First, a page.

As India is looking up to rise in the global supply chain and become a technology hub, the budget has allocated huge amounts for digital infrastructure and skilling of the young human resources in emerging technologies…reports Asian Lite News
Provisions of India’s Budget for FY 2023-24 show the country’s firm resolve to play the role of engine of growth for the sagging global economy. This is why India was earlier described by multilateral agencies as a bright spot amid global economic uncertainty and looming recession and Russia-Ukraine War further hurting the prospects of post pandemic economic recovery.
The International Monetary Fund’s (IMF) January 2023 World Economic Outlook Update projected a decline in global growth to 2.9 per cent in 2023 and a marginal improvement to 3.1 per cent in 2024. The forecast is 0.2 percentage point higher than predicted in the October 2022 but below the historical average of 3.8 per cent. Rising interest rates and the war in Ukraine continue to weigh on economic activity. But the update of IMF on Indian economy was still upbeat projecting a growth rate of 6.1 per cent slightly less than earlier forecast for FY 2023-24, and 6.8 per cent for FY2024-25.
Amid these uncertainties and pressures, India has acted as a beacon for the global economy by maintaining its growth momentum and the budget for FY 2023-24 raises hope that India would continue to maintain its growth momentum with a proposal for capital expenditure to the tune of Rs 10,000 crore in the ensuing year.
The acumen to maintain a high level of capital expenditure amid the continued effort of the government of India for fiscal prudence and financial consolidation is not only commendable, but a model many of the developing and developed countries could emulate. The FY 2023-24 budget shows that while India is traversing well on the path of fiscal prudence and consolidation as envisaged in India’s long and intermediate terms fiscal policy, it is also maintaining its commitment for the same in immediate and short terms.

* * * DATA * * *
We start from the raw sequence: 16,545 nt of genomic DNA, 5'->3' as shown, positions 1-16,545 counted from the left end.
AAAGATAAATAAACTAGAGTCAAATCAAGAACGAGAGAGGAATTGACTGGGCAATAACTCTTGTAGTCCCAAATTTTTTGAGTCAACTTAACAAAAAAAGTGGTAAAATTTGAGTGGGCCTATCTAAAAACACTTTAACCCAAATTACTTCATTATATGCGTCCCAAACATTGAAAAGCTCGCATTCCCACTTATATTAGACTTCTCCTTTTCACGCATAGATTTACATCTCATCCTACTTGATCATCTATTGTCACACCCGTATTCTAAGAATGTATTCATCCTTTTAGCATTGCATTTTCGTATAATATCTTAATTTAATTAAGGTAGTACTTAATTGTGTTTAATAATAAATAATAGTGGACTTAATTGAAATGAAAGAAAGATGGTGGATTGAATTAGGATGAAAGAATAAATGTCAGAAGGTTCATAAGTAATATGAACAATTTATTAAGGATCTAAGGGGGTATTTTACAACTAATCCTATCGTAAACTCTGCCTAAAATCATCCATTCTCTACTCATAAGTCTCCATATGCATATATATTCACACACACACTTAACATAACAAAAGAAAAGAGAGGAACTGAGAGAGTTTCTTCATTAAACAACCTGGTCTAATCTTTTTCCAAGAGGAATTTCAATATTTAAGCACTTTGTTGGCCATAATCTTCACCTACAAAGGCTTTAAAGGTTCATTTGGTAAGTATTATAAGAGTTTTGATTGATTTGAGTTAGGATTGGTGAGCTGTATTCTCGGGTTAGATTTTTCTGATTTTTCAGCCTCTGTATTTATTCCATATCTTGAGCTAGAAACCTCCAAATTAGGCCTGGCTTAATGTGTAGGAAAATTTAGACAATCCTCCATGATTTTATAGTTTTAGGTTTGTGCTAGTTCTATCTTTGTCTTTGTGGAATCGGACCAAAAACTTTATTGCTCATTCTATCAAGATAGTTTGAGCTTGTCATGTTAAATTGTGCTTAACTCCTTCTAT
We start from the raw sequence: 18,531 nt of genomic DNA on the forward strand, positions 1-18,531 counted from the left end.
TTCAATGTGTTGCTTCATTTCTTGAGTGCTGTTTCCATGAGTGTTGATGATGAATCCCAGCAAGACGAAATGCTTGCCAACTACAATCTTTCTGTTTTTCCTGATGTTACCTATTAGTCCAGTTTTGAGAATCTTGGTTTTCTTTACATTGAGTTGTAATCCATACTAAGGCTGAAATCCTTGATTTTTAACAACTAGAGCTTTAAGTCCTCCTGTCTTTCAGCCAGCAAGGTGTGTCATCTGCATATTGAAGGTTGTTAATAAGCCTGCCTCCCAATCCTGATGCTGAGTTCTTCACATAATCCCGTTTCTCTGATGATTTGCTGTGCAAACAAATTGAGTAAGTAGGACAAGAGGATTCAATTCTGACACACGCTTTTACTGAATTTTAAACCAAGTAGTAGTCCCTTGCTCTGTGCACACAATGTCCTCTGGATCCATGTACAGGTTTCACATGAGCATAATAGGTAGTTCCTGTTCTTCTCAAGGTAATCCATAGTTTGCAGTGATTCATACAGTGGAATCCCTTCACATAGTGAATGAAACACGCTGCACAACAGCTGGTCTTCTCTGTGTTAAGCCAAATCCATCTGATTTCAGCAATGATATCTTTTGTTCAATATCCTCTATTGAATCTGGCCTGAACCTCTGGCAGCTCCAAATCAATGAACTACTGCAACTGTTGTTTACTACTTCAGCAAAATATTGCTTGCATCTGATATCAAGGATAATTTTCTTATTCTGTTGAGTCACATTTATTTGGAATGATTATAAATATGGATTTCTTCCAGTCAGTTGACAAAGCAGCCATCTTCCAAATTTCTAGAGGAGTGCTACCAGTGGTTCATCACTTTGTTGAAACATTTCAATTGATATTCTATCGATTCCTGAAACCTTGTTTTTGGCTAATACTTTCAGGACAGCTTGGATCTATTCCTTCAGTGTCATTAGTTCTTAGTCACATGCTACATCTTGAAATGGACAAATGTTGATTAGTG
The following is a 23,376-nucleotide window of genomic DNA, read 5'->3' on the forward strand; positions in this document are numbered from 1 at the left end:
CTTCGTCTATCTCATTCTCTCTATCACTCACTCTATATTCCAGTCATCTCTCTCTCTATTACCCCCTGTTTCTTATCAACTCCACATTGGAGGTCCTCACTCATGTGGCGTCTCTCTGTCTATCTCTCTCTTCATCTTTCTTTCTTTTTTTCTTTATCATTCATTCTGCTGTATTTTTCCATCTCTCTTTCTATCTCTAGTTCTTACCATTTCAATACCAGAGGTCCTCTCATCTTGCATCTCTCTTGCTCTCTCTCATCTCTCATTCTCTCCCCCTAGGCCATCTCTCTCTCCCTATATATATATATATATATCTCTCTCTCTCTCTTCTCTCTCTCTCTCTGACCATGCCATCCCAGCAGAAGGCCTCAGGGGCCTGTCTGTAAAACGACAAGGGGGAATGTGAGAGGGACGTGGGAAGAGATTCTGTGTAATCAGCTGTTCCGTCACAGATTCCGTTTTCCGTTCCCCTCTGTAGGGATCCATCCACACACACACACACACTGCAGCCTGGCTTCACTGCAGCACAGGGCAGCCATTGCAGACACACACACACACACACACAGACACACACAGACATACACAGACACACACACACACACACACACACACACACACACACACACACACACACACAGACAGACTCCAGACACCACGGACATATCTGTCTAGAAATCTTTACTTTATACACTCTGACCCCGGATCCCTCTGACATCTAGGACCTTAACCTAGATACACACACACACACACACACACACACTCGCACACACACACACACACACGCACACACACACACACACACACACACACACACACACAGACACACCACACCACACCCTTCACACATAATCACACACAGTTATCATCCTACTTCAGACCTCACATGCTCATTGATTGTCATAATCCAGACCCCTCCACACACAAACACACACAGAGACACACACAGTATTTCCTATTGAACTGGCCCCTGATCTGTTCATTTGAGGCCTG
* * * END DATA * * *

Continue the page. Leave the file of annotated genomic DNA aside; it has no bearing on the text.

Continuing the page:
The Union Budget 2023 has set the fiscal deficit target for the upcoming fiscal year at 5.9 per cent of gross domestic product (GDP). The proof of government’s success in remaining on the path of fiscal consolidation as conceived in India’s Fiscal Regulation and Budget Management Act (FRBM Act) lies in the fact that the Government of India succeeded in maintaining the target of 6.4 per cent of GDP in the current fiscal year. Even if a risk of possible fiscal slippage in the ensuing fiscal year is apprehended as general election campaigning begins in 2024, the recent success in meeting deficit targets shows that the risk is smaller than in the past.
The government has not shied to pursue fiscal prudence even in view of an election year in 2024. The evidence to that is rationalisation of expenditure of flagship rural employment assurance programme under Mahatma Gandhi National Rural Employment Guarantee Act (MNREGA). The Budget has proposed to earmark only Rs 60,000 crore for implementing the rural job scheme in 2023-24. The allocation for the rural job scheme for the next financial year is 17.80 per cent lower than the budgetary estimate of Rs 73,000 crore for 2022-23. Although, depending upon demand for such jobs MNREGA provides remaining sluggish has cut down the allocation to the programme as a rationalisation move, the government officials have made it clear that if demand for such jobs under MNREGA increase, it would allocate additional fresh supplementary budget to the head. This and other expenditure rationalisation moves helped the government to stick to the fiscal deficit roadmap as stipulated in the FRBM act.
Despite being politically unpopular, the Budget FY23-24 has cut down food subsidy to drop to around Rs 1.97 trillion, which is 31.28 per cent lower than the Revised Estimates (RE) of FY23, while fertilizer subsidy is projected to dip to around Rs 1.75 trillion, which is 22.25 per cent less than the Budget Estimates (BE) of FY23. In FY23, the Union Government had budgeted food subsidy at Rs 2.06 trillion while the RE showed it bulged by almost 39 per cent to Rs 2.87 trillion as the Government persisted with the free grains scheme for the first nine months of 2023. As situation caused by pandemic has eased, the step has been taken for fiscal prudence.